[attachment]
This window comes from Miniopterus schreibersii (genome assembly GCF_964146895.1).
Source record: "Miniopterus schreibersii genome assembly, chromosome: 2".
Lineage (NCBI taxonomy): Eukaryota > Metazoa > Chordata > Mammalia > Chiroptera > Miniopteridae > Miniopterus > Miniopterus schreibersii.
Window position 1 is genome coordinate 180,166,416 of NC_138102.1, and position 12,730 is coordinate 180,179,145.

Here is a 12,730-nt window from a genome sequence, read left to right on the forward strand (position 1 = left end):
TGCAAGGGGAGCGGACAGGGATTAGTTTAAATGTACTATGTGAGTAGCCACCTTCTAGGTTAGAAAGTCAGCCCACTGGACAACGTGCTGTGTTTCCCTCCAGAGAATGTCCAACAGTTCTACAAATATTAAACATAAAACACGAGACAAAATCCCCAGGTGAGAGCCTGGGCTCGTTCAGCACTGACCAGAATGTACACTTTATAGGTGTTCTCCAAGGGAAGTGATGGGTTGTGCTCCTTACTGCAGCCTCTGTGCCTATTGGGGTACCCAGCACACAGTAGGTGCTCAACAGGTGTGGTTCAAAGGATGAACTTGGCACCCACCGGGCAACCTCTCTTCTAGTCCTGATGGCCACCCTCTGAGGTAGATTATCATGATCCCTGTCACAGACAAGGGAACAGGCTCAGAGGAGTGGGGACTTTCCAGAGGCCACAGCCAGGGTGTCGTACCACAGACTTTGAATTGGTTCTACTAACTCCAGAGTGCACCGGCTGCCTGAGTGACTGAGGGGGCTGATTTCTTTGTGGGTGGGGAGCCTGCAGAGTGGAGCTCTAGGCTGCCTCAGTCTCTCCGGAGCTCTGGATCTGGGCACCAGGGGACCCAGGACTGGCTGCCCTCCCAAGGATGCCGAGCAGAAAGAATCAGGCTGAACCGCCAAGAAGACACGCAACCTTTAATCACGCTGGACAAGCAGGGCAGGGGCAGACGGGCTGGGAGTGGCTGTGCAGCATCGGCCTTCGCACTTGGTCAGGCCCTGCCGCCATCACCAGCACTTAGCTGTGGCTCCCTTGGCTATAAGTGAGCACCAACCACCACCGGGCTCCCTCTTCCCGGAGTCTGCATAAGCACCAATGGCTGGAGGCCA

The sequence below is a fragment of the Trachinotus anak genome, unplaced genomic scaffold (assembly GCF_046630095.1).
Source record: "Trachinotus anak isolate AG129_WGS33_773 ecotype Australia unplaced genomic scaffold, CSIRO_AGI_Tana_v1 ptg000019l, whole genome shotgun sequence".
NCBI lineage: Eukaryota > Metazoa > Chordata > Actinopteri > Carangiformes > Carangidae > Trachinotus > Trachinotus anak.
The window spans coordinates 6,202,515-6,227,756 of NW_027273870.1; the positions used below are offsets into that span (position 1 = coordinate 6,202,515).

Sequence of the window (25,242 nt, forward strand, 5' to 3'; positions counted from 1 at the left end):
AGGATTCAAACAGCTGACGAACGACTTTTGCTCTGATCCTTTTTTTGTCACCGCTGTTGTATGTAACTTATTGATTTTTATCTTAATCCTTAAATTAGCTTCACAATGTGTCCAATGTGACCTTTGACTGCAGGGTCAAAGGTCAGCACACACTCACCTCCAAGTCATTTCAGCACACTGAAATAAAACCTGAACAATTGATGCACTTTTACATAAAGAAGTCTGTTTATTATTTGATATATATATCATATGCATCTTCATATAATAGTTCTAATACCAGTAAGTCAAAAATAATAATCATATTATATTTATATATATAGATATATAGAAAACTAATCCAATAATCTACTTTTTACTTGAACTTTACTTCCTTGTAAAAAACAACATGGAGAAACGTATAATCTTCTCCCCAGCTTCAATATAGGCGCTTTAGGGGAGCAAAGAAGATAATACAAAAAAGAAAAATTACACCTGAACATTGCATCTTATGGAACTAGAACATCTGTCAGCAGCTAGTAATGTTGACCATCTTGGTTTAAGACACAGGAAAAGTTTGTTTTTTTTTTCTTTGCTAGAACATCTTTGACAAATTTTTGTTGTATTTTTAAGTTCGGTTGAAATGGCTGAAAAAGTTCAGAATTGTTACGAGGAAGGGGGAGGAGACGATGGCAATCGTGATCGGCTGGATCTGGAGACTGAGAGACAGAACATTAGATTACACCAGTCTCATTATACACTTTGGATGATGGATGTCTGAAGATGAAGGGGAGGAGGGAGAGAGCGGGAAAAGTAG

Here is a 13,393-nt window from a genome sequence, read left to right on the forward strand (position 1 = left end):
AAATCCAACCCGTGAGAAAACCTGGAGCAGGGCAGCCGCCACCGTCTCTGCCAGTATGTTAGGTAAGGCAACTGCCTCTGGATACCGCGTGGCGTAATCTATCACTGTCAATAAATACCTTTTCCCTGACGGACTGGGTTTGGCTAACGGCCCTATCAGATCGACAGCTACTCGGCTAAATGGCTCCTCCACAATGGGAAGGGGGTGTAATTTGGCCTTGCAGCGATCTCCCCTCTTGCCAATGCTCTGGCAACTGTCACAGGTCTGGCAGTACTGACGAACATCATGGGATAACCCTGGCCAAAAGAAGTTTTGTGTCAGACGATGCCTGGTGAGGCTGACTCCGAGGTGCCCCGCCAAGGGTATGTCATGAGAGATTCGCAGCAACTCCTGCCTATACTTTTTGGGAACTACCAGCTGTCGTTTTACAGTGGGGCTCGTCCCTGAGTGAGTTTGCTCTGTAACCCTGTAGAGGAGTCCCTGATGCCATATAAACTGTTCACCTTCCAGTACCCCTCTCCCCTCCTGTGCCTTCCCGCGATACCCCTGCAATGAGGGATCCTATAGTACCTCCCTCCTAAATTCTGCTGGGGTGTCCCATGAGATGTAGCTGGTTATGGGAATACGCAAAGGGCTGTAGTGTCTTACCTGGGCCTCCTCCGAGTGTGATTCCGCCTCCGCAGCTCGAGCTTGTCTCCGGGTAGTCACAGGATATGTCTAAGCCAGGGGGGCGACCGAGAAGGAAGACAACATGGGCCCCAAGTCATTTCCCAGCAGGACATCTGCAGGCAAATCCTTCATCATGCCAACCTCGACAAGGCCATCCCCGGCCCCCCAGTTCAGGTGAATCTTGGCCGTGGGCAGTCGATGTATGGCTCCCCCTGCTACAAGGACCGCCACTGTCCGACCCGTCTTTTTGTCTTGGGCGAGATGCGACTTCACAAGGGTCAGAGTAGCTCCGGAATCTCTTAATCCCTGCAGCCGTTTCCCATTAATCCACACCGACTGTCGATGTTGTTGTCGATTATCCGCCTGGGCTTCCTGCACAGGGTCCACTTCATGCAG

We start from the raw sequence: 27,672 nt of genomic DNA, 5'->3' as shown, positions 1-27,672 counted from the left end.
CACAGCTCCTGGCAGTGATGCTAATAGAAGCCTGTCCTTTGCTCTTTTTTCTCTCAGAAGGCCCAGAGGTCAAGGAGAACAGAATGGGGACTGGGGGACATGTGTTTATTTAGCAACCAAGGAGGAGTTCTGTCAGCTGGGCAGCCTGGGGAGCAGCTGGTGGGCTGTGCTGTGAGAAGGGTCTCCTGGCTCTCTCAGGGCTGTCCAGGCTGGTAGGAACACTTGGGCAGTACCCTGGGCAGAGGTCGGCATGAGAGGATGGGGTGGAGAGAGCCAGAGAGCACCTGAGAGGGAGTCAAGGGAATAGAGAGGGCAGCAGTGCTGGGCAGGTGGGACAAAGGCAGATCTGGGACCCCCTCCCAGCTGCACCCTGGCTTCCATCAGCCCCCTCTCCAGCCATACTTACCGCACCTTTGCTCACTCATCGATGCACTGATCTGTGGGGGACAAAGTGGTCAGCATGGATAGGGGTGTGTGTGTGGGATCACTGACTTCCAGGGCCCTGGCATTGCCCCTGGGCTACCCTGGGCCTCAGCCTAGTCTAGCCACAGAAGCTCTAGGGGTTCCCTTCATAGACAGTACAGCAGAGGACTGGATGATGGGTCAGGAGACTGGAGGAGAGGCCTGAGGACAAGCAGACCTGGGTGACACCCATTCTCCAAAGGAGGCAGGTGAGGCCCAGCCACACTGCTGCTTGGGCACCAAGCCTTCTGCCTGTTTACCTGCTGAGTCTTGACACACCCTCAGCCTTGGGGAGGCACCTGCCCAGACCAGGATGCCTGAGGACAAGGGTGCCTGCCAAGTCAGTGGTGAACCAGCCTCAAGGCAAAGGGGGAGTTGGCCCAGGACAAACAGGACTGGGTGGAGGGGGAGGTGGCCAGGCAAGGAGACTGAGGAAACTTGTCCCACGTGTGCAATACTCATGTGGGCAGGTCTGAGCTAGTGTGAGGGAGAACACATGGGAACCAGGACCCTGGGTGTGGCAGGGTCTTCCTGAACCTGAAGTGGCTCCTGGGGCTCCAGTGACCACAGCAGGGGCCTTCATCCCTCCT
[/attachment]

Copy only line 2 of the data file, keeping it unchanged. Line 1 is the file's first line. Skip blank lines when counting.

Source record: "Miniopterus schreibersii genome assembly, chromosome: 2".